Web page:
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On this blog, I “Pay it Forward” to other authors by spotlighting them with a Guest Author Interview. I only ask that they too “Pay It Forward” to any other author.                                              ~ Cheryl Holloway

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Guest Author Interview – Wayne Jordan

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Title: Uncover Me

Genre: Contemporary Romance/African American Fiction

Synopsis: When Trey Martin meets Shannon Robinson, it’s instant attraction and she is totally on board with being seduced.  There is, however, one complication.  Trey is about to become Shannon’s boss and she doesn’t know it.  Trey is torn between telling Shannon the truth or making sure that she’s the right person

to take care of his sons. And when Shannon does uncover the truth, will it be too late for happily-ever-after.

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Wayne Jordan, Author

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Cheryl Holloway has provided interviews with authors from over fifty countries!

CH: Today’s Guest Author is Wayne Jordan. He’s a teacher who has always dreamed of being a published author. In 2003 he won the Heart & Soul Aspiring Authors’ Contest and the rest is history. Wayne is also an International Author who resides on the island of Barbados. Welcome to my blog Wayne.

CH: Can you sum up your book in 20 words or less?

WJ: Shannon is the perfect nanny for Trey’s sons, but Shannon doesn’t know Trey is her boss.  Of course, complications arise!

CH: How did you come up with the premise for this book?

WJ: I was actually invited to take part in a box set with 11 other authors. Each story had to fit into the theme Undercover Boss.  Either the hero or heroine had to be the other’s boss, but only one person knew the other’s status as boss.

CH: What are some of the emotional intricacies that are part of dating and falling in love with someone who works for you?

WJ: Both the hero and heroine definitely had to deal with the emotion that came with falling in love.  Of course, the biggest was the conflict of interest.  Shannon wanted to focus on the job; and Trey didn’t want to feel as if he was taking advantage of his employee.  Of course, the initial issue of not telling her, his identity caused problems, at first.

CH: Was it hard creating believable situations and issues or did you take them from real life and elaborate?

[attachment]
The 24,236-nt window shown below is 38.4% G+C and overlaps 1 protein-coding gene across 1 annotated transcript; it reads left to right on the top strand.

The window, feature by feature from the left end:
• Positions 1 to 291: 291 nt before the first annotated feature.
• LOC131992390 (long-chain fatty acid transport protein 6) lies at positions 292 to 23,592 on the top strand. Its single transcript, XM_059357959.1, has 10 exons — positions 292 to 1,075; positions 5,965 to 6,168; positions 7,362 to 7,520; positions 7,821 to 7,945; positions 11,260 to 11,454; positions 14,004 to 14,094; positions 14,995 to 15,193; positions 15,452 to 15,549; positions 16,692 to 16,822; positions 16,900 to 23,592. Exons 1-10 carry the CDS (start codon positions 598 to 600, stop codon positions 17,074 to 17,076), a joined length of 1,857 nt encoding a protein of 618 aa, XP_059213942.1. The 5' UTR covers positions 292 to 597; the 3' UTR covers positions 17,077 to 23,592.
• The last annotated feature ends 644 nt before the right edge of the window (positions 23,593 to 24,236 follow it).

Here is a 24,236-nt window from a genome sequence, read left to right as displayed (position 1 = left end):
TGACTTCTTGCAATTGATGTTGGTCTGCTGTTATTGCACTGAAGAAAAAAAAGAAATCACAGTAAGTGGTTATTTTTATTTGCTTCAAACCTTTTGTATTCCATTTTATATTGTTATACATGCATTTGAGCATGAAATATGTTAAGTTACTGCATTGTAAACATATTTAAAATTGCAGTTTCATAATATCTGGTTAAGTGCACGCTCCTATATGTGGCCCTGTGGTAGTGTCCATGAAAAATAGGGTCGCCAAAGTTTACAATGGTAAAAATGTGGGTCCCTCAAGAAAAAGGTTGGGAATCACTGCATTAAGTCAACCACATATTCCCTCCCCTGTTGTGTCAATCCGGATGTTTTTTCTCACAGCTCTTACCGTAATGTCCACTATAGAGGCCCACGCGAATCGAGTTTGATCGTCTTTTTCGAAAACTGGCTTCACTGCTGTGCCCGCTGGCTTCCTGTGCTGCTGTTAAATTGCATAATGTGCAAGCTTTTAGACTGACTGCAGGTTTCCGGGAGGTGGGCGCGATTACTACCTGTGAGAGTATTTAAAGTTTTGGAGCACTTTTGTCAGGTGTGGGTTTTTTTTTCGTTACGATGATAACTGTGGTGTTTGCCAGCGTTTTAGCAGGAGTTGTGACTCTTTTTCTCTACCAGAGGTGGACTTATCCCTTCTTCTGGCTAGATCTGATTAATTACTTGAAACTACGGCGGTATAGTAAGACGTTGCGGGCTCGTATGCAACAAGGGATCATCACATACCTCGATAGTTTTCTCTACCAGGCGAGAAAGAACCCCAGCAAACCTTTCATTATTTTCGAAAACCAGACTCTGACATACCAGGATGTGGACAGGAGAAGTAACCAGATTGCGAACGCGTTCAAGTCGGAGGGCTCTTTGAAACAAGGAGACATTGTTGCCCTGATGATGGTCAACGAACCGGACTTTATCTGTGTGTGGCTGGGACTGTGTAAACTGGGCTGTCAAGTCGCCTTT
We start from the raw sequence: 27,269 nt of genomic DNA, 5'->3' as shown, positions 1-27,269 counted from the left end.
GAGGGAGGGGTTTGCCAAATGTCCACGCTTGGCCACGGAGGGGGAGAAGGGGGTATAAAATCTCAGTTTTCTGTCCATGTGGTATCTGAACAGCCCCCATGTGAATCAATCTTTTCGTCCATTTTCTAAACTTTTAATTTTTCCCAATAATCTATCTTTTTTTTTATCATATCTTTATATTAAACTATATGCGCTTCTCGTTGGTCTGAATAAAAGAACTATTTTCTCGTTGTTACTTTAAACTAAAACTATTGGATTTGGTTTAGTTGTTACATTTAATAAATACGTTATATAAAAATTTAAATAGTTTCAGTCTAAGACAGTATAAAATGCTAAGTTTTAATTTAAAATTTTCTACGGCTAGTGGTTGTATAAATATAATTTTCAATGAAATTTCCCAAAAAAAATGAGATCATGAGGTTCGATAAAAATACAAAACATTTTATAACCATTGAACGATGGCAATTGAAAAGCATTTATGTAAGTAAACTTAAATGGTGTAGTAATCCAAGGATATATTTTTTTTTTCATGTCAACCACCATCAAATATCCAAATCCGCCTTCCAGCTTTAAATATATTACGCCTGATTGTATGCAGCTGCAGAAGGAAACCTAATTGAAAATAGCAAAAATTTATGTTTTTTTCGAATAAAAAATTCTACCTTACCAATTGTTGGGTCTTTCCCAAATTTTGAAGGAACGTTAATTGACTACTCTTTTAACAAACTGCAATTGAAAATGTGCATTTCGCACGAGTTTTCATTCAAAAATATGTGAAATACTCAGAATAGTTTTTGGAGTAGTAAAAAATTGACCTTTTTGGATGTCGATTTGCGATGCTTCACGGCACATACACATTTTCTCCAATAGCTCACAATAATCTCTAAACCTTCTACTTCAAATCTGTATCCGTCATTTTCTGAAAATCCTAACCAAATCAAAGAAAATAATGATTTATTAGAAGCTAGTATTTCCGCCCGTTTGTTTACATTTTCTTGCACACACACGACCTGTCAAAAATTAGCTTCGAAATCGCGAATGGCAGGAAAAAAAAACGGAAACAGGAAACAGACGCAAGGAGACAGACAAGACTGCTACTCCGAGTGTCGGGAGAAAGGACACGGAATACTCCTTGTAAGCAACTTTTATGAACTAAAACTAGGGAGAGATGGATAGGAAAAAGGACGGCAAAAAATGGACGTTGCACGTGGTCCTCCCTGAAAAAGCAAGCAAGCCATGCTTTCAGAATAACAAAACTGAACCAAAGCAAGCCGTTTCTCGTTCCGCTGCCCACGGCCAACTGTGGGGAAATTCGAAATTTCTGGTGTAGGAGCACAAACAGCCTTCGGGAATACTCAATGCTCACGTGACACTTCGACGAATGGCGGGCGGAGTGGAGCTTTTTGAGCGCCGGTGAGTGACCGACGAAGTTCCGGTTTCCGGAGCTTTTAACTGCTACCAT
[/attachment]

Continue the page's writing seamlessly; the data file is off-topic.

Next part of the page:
WJ: I actually took part of the story from a real life situation.  The hero’s twin sons are inspired by the twins of a former student of mine. She’s always posting their ‘misadventures’ on her FB page.  I find them hilarious—typical, mischievous boys.

CH: Not many men write romance novels. What is different and exciting that you bring to your readers through your writing style?

WJ: I write strong, but vulnerable, male heroes.  I get into the psyche of the male hero and understand him, because of my personal insight. I’ve read stories by female authors, when I know immediately that a man would never act a specific way or say something that he’s given to say.

CH: Which character was hardest to write?

WJ: I didn’t find any of them difficult which was really interesting, since usually one or the other is.  The story flowed so well, it was a really magical feeling.

CH: Which character was your favorite to write?

WJ: I actually enjoyed writing about the boys.  Coming up with their scenes, especially, their dialogue, was exciting.

CH: Who, in your opinion, is a great male romance author and why?

WJ: Keith Thomas Walker is the best there is.  He writes wonderful, realistic romance novels and he’s a relatively new author. I find his work fascinating.

CH: You’ve won various awards and it’s been 10 years since you won the EMMA Award for Favorite New Author. How did this award chance or enhance your writing opportunities?

WJ: A lot of authors discovered who I am and my readership definitely increased. I think, it also made me realize that every story I wrote had to be my best.

CH: You are the author of 10+ Harlequin romance novels. Do you ever run into a writing slump?

WJ: I did.  My last book, a novella, was out in July 2016. It was my first indie book and the first book I’d written since my previous book in December 2013.  I really thought my tenth book was the beginning of my ‘grown up’ phase and then, I just couldn’t write.  My muse had literally left me. I couldn’t write because I was dealing with so much stuff in my personal life.  I had the last book in my contract for Harlequin, which was due out in 2014. I really have to thank my editor, Shannon Criss, for her patience.  In early 2016, I wrote the synopsis, submitted it and started working on the book, Promise Me Forever, and just couldn’t get it done.  When the opportunity to write the novella arose, I almost turned it down, but decided to do it.  The book flowed and as soon as it was done, I turned to Promise Me Forever and that flowed, too.  I finished it in a few months and submitted.  I was back!

CH: What has been the most exciting thing to happen on your publishing journey?

WJ: Winning the Emma Award.  I was thrilled.  It was confirmation that I was not only accepted by readers, but my colleagues.

CH: Is there a message in your novel that you want the readers to grasp?

WJ: That love is real and awesome.  I see so many relationships on television and in real life, which are nothing like what I envision true love to be. I hope, I write the kind of stories that make readers know that true love is possible.